Good speakers vary their transition style and avoid being predictable.
Here are 10 types of transitions that are easy to use:
The simplest transitions are bridge words—words that alert the listener that you are changing direction or moving on to a new thought. Examples of bridge words include: furthermore, meanwhile, however, in addition, nevertheless, moreover, therefore, consequently, and finally.
A trigger transition relies on repetition, using the same word twice to connect one topic with the next. "That wraps up our assessment of product A. A similar assessment can be made of product B" is an example of this type of transition.
A question can serve as a good transition. It can be broad or quite specific. At a seminar on productivity, I shifted people's attention by saying, "Now that we have seen what an effective team is, what can we do to build that better team within this organization?" It was a large question that I was about to address one part at a time, using smaller transitions between those parts.
A flashback can be a transition and can also create movement within your talk with its sudden shift to the past in the midst of what the audience may think is a predictable sequence. The flashback doesn't have to be far in the past; use a transition such as, "You remember that I mentioned the major changes in our workforce a few minutes ago. Another example of the dramatic changes we will face this year is...." This is not one of my favorites because most audiences do not like to be reminded that they should know something. Often people use "as I said before," but I have not found that to be effective either. Better just to repeat a statement rather than tell the audience you are doing so. A more effective way to handle it would be to direct your audience to "flashback to all the changes we've been working through and how well we've handled them. This experience will prepare us for the dramatic changes we will face next year."
Flashbacks can serve as mini-summaries sprinkled throughout a speech. They are especially helpful transitions because they aid your listeners in remembering your ideas and seeing how everything fits together. They also let you build your argument by summarizing the points you have made before. A simple example is: "So far we've talked about hiring new people and training our existing staff. Another possibility is a reorganization that would...."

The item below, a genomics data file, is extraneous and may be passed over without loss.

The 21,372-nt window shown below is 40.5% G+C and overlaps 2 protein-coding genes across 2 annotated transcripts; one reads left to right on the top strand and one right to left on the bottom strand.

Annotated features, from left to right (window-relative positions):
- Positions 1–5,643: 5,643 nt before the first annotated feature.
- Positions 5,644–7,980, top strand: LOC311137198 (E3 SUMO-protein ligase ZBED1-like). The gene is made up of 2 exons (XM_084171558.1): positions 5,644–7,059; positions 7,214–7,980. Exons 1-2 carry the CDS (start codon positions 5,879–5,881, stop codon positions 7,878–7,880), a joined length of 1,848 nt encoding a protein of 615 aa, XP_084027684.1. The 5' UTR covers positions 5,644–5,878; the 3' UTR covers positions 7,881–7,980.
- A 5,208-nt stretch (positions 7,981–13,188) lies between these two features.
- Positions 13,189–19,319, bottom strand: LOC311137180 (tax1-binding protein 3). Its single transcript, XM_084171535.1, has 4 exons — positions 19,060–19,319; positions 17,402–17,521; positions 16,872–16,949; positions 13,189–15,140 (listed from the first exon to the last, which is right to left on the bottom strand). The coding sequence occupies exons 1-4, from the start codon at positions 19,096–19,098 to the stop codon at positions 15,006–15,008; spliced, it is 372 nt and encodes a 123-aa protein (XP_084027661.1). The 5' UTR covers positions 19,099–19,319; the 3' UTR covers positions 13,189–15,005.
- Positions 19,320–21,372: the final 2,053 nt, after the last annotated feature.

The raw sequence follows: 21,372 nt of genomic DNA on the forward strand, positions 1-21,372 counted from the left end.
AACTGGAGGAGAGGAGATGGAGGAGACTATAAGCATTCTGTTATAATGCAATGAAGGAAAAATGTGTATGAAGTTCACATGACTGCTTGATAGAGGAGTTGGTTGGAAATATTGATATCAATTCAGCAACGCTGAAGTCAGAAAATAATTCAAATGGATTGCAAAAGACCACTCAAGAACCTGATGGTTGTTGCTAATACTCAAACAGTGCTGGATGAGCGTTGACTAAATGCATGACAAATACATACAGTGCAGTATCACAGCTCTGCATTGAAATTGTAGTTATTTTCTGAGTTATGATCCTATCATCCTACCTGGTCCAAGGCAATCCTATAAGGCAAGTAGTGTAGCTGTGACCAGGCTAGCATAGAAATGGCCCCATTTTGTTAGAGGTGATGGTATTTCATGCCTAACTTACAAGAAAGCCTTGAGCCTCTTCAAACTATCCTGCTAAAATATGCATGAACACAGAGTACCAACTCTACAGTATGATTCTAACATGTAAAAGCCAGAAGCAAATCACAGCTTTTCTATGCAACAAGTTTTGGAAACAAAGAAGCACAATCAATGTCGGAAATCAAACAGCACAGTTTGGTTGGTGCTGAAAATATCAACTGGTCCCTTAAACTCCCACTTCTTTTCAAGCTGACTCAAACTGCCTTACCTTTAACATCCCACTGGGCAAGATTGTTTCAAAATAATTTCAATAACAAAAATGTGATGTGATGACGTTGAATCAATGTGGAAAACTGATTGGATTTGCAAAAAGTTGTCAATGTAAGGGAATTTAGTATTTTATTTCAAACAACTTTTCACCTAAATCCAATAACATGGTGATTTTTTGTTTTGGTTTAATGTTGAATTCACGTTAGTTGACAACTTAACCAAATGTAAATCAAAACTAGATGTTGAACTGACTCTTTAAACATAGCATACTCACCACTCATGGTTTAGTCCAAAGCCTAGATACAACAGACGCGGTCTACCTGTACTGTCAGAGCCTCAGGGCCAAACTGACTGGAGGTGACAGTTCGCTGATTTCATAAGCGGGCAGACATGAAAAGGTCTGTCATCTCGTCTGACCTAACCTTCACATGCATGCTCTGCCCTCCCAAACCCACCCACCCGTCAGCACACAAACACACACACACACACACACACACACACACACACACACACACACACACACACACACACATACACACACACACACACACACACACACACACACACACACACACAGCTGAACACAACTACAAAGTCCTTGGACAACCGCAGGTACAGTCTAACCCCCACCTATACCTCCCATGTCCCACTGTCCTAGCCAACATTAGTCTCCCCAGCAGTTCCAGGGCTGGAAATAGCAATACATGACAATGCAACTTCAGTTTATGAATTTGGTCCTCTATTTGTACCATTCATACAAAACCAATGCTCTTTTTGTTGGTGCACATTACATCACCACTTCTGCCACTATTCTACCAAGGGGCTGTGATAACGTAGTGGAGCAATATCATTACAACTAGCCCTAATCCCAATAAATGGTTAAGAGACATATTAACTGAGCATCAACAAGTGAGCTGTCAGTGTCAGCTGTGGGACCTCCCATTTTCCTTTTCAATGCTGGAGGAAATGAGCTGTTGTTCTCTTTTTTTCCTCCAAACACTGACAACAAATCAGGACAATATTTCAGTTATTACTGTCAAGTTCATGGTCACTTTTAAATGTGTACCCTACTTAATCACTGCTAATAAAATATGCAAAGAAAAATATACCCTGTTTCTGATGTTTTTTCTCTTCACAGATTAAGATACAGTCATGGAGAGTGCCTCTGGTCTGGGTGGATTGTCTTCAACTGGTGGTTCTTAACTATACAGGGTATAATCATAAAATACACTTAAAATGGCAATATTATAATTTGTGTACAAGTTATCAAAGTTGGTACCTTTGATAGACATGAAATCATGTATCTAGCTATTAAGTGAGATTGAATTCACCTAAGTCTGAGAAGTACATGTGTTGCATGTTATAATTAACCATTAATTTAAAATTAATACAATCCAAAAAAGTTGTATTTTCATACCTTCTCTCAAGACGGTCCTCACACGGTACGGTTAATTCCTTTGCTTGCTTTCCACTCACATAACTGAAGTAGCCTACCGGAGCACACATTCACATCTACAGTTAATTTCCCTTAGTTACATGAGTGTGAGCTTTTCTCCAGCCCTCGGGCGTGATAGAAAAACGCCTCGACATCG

A point-by-point transition can also work, if you don't have too many points. Saying, "There are three important reasons this product will sell in the Midwest," and then listing them is a quick way to shift from generalities into specificity. These transitions can also serve as mini conclusions that sum up what you have said in a previous section of your speech.
Be careful not to overuse point-by-point transitions, because they are the least dynamic and can easily bore audiences unless you have lots of lively examples with emotional appeal. Good visual aids also liven up a presentation that depends on point-by-point transitions.
Visual aids are transitional by their very nature. Shifting from unaided speech to the mechanics of visual aids carries a built-in transition, as you turn down lights or start to use whatever equipment you have chosen. And when you use visual aids to illuminate complex points quickly and vividly (instead of just using slides to restate what you could easily convey verbally), you are making visual aids a transition that also enlightens.
Pausing is a nonverbal transition that helps your audience shift with you. Good use of a pause—if done sparingly—helps your listeners focus on what you are about to say. But be careful, too many pauses will make your delivery seem frustratingly slow and stilted.
Physical movement—such as moving to another part of a platform— also acts as a transition between parts of your speech. As I mentioned, just shifting from one prop or visual aid to another is its own transition, because it refocuses the audience.
Effective nonverbal transitions entail doing the opposite of what your audience has gotten used to. If you have been pacing, suddenly stand still. If you have been standing in one place behind a lectern, move about suddenly. Either way, you call attention to what is about to come—which is the essence of a good transition.
A joke or a story can act as an interesting transition. In a talk to managers on why and how to become better listeners, I used the Epictetus quotation: "God has given us two ears and one mouth—so we may hear twice as much as we speak." I added: "Now, because people talk twice as much as they listen, we must reverse the process and listen twice as much as we talk." The quotation helped me make my point and provided a way for me to shift to my next idea.
The PEP formula—Point, Example, Point—is a valuable transition in itself, because it makes connections between points for your audience.
Transitions are the seams that keep the parts of your speech fitting smoothly together. They let you take the audience by the hand and guide it in the direction you want to go, and they also reinforce your main points.
Transitions also reenergize and reactivate an audience. It is a place to gain renewed attention. Mastering transitions means realizing the best ones are frequent, varied, clear, and compelling. Transitions are the maps you use to persuade your audience to follow your thoughts and buy into your ideas. Transitions turn an outline, with its abrupt switches, into a smooth, memorable presentation—and turn you into a persuasive, powerful presenter.